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'Hot Jupiter' extrasolar planets are expected to be tidally locked because they are close (<0.05 astronomical units, where 1 au is the average Sun-Earth distance) to their parent stars, resulting in permanent daysides and nightsides. By observing systems where the planet and star periodically eclipse each other, several groups have been able to estimate the(More)
The transits of a planet on a Keplerian orbit occur at time intervals exactly equal to the period of the orbit. If a second planet is introduced the orbit is not Keplerian and the transits are no longer exactly periodic. We compute the magnitude of these variations in the timing of the transits, δt. We investigate analytically several limiting cases: (i)(More)
Occultation and microlensing are different limits of the same phenomena of one body passing in front of another body. We derive a general exact analytic expression which describes both microlensing and occultation in the case of spherical bodies with a source of uniform brightness and a non-relativistic foreground body. We also compute numerically the case(More)
We present the detection of five planets--Kepler-62b, c, d, e, and f--of size 1.31, 0.54, 1.95, 1.61 and 1.41 Earth radii (R⊕), orbiting a K2V star at periods of 5.7, 12.4, 18.2, 122.4, and 267.3 days, respectively. The outermost planets, Kepler-62e and -62f, are super-Earth-size (1.25 R⊕ < planet radius ≤ 2.0 R⊕) planets in the habitable zone of their host(More)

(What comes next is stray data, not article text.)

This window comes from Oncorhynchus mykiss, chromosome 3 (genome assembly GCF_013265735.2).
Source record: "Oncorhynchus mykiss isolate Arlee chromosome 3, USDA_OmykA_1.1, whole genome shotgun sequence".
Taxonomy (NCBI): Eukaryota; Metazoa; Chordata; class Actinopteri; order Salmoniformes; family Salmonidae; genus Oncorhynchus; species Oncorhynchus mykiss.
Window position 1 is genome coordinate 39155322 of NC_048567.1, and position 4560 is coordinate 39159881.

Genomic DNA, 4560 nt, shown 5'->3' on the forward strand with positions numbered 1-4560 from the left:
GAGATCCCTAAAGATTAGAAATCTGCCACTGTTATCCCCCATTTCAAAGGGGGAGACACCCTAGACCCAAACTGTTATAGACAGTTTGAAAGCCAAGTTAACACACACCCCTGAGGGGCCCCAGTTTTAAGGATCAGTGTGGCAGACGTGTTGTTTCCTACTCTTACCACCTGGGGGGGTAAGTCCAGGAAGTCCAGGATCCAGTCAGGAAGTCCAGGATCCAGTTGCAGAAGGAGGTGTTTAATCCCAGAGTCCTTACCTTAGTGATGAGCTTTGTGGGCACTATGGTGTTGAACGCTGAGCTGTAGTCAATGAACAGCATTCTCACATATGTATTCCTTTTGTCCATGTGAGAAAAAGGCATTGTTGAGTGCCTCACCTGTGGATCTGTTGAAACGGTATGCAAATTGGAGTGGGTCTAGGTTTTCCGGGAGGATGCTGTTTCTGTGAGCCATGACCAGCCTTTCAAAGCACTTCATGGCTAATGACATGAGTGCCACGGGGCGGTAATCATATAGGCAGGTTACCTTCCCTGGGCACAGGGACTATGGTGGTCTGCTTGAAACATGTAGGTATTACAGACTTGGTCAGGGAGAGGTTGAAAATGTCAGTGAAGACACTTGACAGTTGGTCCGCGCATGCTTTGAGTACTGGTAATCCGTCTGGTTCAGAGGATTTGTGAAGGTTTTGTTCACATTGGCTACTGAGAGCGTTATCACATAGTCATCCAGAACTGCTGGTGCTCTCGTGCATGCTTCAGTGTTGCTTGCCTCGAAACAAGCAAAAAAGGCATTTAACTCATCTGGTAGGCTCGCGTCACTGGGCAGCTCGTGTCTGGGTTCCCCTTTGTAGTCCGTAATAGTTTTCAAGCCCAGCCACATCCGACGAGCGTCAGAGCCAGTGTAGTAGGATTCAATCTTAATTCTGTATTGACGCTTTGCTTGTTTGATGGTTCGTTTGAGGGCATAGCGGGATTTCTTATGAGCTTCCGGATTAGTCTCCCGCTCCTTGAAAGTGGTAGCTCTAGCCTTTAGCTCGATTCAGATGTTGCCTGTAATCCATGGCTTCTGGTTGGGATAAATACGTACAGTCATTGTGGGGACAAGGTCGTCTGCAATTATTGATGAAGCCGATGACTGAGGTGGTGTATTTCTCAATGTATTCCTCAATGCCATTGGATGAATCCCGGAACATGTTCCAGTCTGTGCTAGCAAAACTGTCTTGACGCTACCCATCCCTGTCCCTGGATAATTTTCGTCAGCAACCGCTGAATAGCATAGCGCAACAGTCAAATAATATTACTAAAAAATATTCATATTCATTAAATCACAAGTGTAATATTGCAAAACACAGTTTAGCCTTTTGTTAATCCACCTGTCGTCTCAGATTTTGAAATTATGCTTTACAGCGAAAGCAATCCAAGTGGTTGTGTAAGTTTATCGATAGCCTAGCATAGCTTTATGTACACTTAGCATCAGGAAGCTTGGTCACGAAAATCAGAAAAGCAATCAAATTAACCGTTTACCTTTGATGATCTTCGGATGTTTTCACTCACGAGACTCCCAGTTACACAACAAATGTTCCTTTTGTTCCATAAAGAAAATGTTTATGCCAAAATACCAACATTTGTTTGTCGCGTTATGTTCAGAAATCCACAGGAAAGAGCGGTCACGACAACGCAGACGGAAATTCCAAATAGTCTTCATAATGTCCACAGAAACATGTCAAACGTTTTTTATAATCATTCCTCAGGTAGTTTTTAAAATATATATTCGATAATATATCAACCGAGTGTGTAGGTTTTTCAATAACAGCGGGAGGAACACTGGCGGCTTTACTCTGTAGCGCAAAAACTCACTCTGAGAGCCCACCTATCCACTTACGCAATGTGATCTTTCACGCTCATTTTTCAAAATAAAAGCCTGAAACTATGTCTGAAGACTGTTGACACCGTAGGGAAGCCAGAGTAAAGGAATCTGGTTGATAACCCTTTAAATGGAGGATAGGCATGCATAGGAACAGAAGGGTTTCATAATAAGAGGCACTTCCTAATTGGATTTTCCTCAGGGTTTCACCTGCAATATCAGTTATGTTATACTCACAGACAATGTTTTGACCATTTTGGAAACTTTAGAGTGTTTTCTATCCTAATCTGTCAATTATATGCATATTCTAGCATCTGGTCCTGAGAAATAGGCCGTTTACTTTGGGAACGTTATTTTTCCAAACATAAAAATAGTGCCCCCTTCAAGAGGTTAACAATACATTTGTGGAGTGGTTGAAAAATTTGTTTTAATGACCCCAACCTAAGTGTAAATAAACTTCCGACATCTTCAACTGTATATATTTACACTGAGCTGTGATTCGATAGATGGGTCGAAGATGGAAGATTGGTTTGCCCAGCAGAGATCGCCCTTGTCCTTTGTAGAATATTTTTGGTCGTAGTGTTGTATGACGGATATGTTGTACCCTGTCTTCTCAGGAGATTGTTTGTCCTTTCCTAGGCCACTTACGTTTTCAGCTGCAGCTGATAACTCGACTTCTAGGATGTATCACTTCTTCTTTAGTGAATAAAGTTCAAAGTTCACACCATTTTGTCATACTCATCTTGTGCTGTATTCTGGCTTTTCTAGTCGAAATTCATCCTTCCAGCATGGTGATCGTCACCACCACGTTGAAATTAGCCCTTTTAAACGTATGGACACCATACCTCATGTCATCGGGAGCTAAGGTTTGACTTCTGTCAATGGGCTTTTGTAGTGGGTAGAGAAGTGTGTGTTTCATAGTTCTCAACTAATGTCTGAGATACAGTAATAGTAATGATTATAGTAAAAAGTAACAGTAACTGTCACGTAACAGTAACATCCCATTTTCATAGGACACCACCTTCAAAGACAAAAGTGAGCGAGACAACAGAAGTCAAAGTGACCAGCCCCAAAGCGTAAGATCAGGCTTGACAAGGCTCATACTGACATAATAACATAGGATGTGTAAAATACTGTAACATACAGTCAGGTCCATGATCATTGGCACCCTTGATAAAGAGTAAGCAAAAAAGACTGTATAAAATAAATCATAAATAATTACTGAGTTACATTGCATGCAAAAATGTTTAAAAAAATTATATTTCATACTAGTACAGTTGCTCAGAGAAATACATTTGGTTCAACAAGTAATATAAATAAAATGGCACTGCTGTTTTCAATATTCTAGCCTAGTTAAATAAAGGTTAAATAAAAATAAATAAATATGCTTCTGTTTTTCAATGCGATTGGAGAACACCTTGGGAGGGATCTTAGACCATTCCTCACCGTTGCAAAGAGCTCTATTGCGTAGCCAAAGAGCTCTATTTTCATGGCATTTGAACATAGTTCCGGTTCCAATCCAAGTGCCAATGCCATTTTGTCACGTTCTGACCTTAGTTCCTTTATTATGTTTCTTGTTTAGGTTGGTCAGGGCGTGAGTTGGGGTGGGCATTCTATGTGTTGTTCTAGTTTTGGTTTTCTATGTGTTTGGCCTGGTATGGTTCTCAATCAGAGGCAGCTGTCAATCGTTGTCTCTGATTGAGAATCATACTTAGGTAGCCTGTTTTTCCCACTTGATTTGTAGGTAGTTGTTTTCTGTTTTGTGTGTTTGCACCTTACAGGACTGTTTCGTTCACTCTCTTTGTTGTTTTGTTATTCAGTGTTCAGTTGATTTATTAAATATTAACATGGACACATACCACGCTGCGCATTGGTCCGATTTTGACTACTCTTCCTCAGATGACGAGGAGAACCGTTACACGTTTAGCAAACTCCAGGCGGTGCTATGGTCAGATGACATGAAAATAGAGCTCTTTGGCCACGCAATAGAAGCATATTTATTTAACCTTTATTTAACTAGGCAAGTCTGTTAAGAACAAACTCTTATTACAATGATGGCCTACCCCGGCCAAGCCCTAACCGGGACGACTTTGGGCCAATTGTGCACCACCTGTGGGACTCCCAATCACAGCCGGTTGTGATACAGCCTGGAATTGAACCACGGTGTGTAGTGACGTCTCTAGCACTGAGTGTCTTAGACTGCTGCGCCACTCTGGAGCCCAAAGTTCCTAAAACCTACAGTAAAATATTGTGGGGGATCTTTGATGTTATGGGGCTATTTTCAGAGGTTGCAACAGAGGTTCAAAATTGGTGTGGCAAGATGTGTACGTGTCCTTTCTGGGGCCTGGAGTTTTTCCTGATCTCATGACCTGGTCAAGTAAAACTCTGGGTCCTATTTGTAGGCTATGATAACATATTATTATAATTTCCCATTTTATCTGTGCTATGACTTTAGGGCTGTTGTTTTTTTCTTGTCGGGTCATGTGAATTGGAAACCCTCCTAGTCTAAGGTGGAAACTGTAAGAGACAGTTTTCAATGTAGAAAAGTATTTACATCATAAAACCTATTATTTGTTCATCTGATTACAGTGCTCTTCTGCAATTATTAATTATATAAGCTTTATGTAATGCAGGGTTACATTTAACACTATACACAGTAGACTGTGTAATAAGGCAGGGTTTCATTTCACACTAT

In this paper, we describe a uniform analysis of eight transits and eleven secondary eclipses of the extrasolar planet GJ 436b obtained in the 3.6, 4.5, and 8.0 μm bands using the IRAC instrument on the Spitzer Space Telescope between UT 2007 June 29 and UT 2009 February 4. We find that the best-fit transit depths for visits in the same bandpass can vary by(More)
We make predictions for the rate of discovery of eclipsing white dwarf–main sequence (WD–MS) binaries in terrestrial-planet transit searches, taking the planned Kepler and Eddington missions as examples. We use a population synthesis model to characterize the Galactic WD–MS population, and we find that, despite increased noise due to stellar variability(More)
We prove a gravitational lensing theorem: the magnification of a source of uniform brightness by a foreground spherical lens is µ = 1 + π(2R 2 E − R 2 L)/A, where A is the area of the source and R E and R L are the Einstein radius and size of the lens projected into the source plane; this provides an accurate approximation to the exact magnification for R 2(More)
The Open University's repository of research publications and other research outputs SDSS-III: massive spectroscopic surveys of the distant universe, the Milky Way, and extra-solar planetary systems Journal Article Eisenstein et al. ABSTRACT Building on the legacy of the Sloan Digital Sky Survey (SDSS-I and II), SDSS-III is a program of four spectroscopic(More)
Since the discovery of the first exoplanets, it has been known that other planetary systems can look quite unlike our own. Until fairly recently, we have been able to probe only the upper range of the planet size distribution, and, since last year, to detect planets that are the size of Earth or somewhat smaller. Hitherto, no planets have been found that(More)